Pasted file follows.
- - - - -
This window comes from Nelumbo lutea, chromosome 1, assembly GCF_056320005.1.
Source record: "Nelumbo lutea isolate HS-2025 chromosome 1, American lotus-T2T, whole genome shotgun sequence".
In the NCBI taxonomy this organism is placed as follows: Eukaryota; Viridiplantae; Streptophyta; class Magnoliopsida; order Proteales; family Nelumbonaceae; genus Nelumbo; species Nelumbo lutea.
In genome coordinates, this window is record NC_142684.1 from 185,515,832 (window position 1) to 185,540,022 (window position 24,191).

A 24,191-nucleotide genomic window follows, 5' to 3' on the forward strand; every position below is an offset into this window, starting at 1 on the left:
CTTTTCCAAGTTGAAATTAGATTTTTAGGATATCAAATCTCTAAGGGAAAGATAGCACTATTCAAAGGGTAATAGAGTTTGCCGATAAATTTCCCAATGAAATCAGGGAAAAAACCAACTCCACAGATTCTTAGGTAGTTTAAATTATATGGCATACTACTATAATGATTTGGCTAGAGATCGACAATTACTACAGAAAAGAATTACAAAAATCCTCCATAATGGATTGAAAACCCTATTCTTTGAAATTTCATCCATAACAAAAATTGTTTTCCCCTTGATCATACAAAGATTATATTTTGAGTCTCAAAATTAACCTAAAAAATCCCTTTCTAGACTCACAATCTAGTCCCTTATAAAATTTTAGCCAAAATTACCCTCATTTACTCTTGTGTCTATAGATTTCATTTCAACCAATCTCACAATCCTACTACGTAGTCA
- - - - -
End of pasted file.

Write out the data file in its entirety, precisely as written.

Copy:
This window comes from Nelumbo lutea, chromosome 1, assembly GCF_056320005.1.
Source record: "Nelumbo lutea isolate HS-2025 chromosome 1, American lotus-T2T, whole genome shotgun sequence".
In the NCBI taxonomy this organism is placed as follows: Eukaryota; Viridiplantae; Streptophyta; class Magnoliopsida; order Proteales; family Nelumbonaceae; genus Nelumbo; species Nelumbo lutea.
In genome coordinates, this window is record NC_142684.1 from 185,515,832 (window position 1) to 185,540,022 (window position 24,191).

A 24,191-nucleotide genomic window follows, 5' to 3' on the forward strand; every position below is an offset into this window, starting at 1 on the left:
CTTTTCCAAGTTGAAATTAGATTTTTAGGATATCAAATCTCTAAGGGAAAGATAGCACTATTCAAAGGGTAATAGAGTTTGCCGATAAATTTCCCAATGAAATCAGGGAAAAAACCAACTCCACAGATTCTTAGGTAGTTTAAATTATATGGCATACTACTATAATGATTTGGCTAGAGATCGACAATTACTACAGAAAAGAATTACAAAAATCCTCCATAATGGATTGAAAACCCTATTCTTTGAAATTTCATCCATAACAAAAATTGTTTTCCCCTTGATCATACAAAGATTATATTTTGAGTCTCAAAATTAACCTAAAAAATCCCTTTCTAGACTCACAATCTAGTCCCTTATAAAATTTTAGCCAAAATTACCCTCATTTACTCTTGTGTCTATAGATTTCATTTCAACCAATCTCACAATCCTACTACGTAGTCA